The tour will start at around 9.00am, and the trip will take 90 minutes. Our first stage will be the Bolsena lake and city. You'll be dropped off in the centre and the driver will wait for your return there. Once you finish visiting the site you'll be driven to the city of Civita (15 minutes). You'll have lunch there (or if you prefer in Bolsena with view over the lake - the driver will suggest you a good restaurant). The exchange of your mobile phone numbers will be very useful. The return to Rome will be about 1 hour after the departure from Civita di Bagnoregio. (You can ask to be taken also to Montefiascone or Orvieto in addition)
Bolsena is a town and comune of Italy, in the province of Viterbo in northern Lazio on the eastern shore of Lake Bolsena. It is 10 km (6 mi) NNW of Montefiascone and 36 km (22 mi) NW of Viterbo. While it is fairly certain that the city is the successor to the ancient Roman town of Volsinii (sometimes termed Volsinii Novi – New Volsinii – to distinguish it from the Etruscan city), scholarly opinion is sharply divided as to whether Bolsena is the same as the ancient Etruscan city of Velzna or Velsuna (sometimes termed Volsinii Veteres – Old Volsinii), the other candidate being Orvieto, 20 km (12 mi) NE.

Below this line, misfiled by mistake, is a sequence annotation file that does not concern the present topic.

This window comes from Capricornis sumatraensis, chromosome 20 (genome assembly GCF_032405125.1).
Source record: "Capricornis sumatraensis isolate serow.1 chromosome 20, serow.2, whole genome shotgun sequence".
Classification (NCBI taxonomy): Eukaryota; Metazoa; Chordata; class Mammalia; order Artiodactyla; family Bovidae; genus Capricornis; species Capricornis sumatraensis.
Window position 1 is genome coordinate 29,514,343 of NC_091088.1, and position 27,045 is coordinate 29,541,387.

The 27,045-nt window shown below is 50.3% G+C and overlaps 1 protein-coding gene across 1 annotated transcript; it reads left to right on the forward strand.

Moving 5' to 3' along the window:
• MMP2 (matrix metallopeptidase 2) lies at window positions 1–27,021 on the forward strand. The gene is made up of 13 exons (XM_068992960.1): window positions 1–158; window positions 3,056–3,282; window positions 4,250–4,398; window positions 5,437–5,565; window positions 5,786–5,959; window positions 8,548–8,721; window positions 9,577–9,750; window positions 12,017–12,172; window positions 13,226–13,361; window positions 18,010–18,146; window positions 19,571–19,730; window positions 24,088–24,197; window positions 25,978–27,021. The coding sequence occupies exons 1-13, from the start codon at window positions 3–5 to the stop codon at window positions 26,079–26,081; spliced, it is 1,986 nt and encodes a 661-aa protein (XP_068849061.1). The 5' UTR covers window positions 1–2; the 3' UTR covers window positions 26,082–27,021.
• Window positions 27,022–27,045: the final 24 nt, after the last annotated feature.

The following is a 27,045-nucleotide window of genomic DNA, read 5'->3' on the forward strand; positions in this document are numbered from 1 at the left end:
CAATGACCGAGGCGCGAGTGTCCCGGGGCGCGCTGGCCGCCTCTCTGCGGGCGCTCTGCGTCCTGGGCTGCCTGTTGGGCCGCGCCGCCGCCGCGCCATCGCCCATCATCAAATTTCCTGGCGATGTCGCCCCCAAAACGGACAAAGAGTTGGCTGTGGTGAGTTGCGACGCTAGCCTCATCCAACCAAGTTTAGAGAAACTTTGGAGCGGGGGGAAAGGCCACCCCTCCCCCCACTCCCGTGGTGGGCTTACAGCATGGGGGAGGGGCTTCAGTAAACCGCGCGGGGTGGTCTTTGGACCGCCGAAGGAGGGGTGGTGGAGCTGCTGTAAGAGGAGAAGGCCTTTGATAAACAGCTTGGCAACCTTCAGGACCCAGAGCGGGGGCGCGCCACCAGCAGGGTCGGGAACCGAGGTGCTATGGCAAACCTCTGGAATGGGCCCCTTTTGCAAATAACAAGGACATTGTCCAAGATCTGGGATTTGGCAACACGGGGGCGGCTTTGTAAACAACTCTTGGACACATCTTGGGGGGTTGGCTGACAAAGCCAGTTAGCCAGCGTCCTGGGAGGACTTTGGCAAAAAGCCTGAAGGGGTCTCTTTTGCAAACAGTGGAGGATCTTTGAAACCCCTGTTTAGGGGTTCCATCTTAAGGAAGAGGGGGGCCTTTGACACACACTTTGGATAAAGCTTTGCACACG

Bolsena is best known for a miracle said to have occurred there in 1263, when a Bohemian priest, in doubt about the doctrine of Transubstantiation, reported bleeding from the host he had consecrated at Mass. The Duomo di Orvieto was eventually built to commemorate the miracle and house the Corporal of Bolsena.
Civita di Bagnoregio is a town in the Province of Viterbo in Central Italy, a frazione of the comune of Bagnoregio, 2 km (about 1 mile) W from it. It is about 145 km (90 mi) north of Rome.
It was founded by Etruscans over twenty-five hundred years ago, has seen its population dwindle to just fifteen residents over the course of the 20th century, and has only recently been experiencing a tourist revival, due in great measure to the American travel guide Rick Steves who popularized it in the 1990s and calls it his favorite hill town.
The town is noted for its striking position atop a plateau of friable volcanic tuff overlooking the Tiber river valley, in constant danger of destruction as its edges fall off, leaving the buildings built on the plateau to crumble. As of 2004, there are plans to reinforce the plateau with steel rods to prevent further geological damage. The city is also much admired for its architecture, some spanning several thousand years. Civita di Bagnoregio owes much of its unaltered condition to its relative isolation: the town was able to withstand most intrusions of modernity as well as the destruction wrought by two world wars.
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